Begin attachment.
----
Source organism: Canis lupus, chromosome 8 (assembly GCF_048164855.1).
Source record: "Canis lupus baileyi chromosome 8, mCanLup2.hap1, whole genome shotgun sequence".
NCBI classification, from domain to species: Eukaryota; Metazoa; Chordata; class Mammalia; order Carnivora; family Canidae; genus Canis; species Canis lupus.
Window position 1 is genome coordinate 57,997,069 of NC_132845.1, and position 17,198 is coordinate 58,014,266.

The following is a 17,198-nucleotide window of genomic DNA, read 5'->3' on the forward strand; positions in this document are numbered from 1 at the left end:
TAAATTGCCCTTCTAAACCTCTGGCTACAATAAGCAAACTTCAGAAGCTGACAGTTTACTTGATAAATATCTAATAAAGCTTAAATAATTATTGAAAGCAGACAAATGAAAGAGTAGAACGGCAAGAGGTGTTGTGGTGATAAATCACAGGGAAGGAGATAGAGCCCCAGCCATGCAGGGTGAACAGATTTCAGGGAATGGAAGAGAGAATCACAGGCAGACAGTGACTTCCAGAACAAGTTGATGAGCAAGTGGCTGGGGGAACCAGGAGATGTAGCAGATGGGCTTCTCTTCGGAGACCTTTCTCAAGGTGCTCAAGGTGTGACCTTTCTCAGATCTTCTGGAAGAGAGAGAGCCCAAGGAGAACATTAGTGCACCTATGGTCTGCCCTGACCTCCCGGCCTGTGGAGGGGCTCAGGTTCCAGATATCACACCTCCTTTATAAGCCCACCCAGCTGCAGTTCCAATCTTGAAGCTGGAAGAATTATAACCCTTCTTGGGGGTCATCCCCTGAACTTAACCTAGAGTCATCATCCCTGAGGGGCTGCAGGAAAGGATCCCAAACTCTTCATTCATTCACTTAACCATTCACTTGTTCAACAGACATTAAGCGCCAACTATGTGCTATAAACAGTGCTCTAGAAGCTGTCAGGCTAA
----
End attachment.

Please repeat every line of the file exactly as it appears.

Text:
Source organism: Canis lupus, chromosome 8 (assembly GCF_048164855.1).
Source record: "Canis lupus baileyi chromosome 8, mCanLup2.hap1, whole genome shotgun sequence".
NCBI classification, from domain to species: Eukaryota; Metazoa; Chordata; class Mammalia; order Carnivora; family Canidae; genus Canis; species Canis lupus.
Window position 1 is genome coordinate 57,997,069 of NC_132845.1, and position 17,198 is coordinate 58,014,266.

The following is a 17,198-nucleotide window of genomic DNA, read 5'->3' on the forward strand; positions in this document are numbered from 1 at the left end:
TAAATTGCCCTTCTAAACCTCTGGCTACAATAAGCAAACTTCAGAAGCTGACAGTTTACTTGATAAATATCTAATAAAGCTTAAATAATTATTGAAAGCAGACAAATGAAAGAGTAGAACGGCAAGAGGTGTTGTGGTGATAAATCACAGGGAAGGAGATAGAGCCCCAGCCATGCAGGGTGAACAGATTTCAGGGAATGGAAGAGAGAATCACAGGCAGACAGTGACTTCCAGAACAAGTTGATGAGCAAGTGGCTGGGGGAACCAGGAGATGTAGCAGATGGGCTTCTCTTCGGAGACCTTTCTCAAGGTGCTCAAGGTGTGACCTTTCTCAGATCTTCTGGAAGAGAGAGAGCCCAAGGAGAACATTAGTGCACCTATGGTCTGCCCTGACCTCCCGGCCTGTGGAGGGGCTCAGGTTCCAGATATCACACCTCCTTTATAAGCCCACCCAGCTGCAGTTCCAATCTTGAAGCTGGAAGAATTATAACCCTTCTTGGGGGTCATCCCCTGAACTTAACCTAGAGTCATCATCCCTGAGGGGCTGCAGGAAAGGATCCCAAACTCTTCATTCATTCACTTAACCATTCACTTGTTCAACAGACATTAAGCGCCAACTATGTGCTATAAACAGTGCTCTAGAAGCTGTCAGGCTAA